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Emissions trading dispute

July 28, 2012

EU Climate Commissioner Connie Hedegaard would like to make CO2 allowances scarcer and thus more expensive. But why are pollution rights so cheap to purchase?

Wind turbine in front of smokestack
Image: picture alliance/dpa

The EU emissions trading scheme has been in existence since 2003. The idea is that industries burning lots of oil, gas or coal must pay for every ton of carbon dioxide introduced into the atmosphere. At the same time, companies that switch to renewable energy or reduce power consumption can sell their unused emissions rights.

Initially, the allowances were distributed free of charge to 11,000 companies within the European Union. Companies that successfully implemented the savings were able to sell their surplus emissions certificates. But businesses emitting more CO2 than their quota were required to purchase additional allowances. The certificates were issued by EU member states. In Germany, the state-owned KfW development bank was responsible.

Price rollercoaster

Since certificate trading began, the cost of pollution rights has undergone large price swings. Initially set at around 10 euros per ton of CO2, it rose in 2006 to 30 euros. Since then, prices have sunk. One ton of CO2 now costs just six euros. EU Climate Commissioner Conny Hedegaard says that is too cheap. She wants to cut back on the availability of certificates, making them more expensive, and thus increasing the incentive to cut pollution.

But the European Commission doesn't agree. Energy Commissioner Günther Öttinger and Industry Commissioner Antonio Tajani reject the proposal. A spokesperson for the German Economic Ministry also reacted negatively to the attack. One thing is certain: without the support of EU member governments, the directive cannot be effective.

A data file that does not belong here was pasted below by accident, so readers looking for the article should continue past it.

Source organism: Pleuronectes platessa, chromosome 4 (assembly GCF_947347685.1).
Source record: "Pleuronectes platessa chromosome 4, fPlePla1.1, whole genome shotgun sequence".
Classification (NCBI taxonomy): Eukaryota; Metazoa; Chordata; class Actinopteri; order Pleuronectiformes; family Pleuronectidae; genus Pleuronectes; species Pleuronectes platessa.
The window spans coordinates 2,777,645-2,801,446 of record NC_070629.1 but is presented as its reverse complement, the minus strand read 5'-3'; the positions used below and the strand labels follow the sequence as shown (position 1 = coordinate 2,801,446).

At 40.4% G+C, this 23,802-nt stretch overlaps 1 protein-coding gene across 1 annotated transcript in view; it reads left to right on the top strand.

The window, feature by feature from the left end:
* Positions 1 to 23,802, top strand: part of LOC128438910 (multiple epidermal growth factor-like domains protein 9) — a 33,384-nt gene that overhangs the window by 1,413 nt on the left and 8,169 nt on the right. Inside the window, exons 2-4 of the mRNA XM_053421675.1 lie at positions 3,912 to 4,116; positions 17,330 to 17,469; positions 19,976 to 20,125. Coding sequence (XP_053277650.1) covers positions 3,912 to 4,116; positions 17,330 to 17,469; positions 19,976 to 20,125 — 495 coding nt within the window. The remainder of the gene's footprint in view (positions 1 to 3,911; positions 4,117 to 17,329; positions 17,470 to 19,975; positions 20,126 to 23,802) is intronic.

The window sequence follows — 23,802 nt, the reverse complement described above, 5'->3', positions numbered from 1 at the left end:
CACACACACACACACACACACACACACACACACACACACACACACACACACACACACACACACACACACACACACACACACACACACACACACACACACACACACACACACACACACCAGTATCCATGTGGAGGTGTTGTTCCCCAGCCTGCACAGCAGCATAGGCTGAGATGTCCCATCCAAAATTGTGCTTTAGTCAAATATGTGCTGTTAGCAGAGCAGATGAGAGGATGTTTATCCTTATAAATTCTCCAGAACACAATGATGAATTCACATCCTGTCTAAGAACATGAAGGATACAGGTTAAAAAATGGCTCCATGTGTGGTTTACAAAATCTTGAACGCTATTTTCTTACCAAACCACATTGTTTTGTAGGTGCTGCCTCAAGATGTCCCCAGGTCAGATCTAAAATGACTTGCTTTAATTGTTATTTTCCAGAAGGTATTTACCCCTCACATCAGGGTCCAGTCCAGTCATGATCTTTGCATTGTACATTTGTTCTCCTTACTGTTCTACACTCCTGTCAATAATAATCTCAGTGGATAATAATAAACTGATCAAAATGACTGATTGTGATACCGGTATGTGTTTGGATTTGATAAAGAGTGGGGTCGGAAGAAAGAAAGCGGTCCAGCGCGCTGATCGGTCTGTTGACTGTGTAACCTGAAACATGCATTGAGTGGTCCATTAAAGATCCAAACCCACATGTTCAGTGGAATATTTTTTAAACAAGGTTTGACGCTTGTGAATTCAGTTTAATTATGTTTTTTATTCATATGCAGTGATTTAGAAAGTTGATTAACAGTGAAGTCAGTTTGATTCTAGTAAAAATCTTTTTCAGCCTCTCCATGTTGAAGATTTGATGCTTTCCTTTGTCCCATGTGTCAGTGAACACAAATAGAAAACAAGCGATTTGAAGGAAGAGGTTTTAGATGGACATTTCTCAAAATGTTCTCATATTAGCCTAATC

Bull sculpture in front of Frankfurt Stock Exchange
Critics charge the EU of backing away from a market solutionImage: AP

The main reason for the low prices is a drop in pollution emissions, but there are others: "One is the economic crisis, where we have shrinking economies in Southern Europe," said Gernot Klepper of the Institute for the World Economy in Kiel. "The other [reason] is the right to pollute can be bought abroad." Overseas, the price is still lower than that in the EU. What's more, countries like Canada are no longer signatories to the Kyoto Protocol and no longer purchase emissions rights. Now the supply is greater. "As a result the price in Europe is dropping even more, no matter whether the emission reduction is made or not," Klepper said.

Market forces or government intervention

The decline in price for pollution rights comes at a crucial time. A fundamental reconstruction of the trading system will take place in 2013, when an EU-wide cap on all CO2 emissions will be introduced. From then on, certificates will no longer be issued by country, but will be auctioned. It is this form of allocation that EU Commissioner Hedegaard wants to suspend indefinitely. She wants to the make pollution certificates scarcer on the market, making pollution rights become expensive.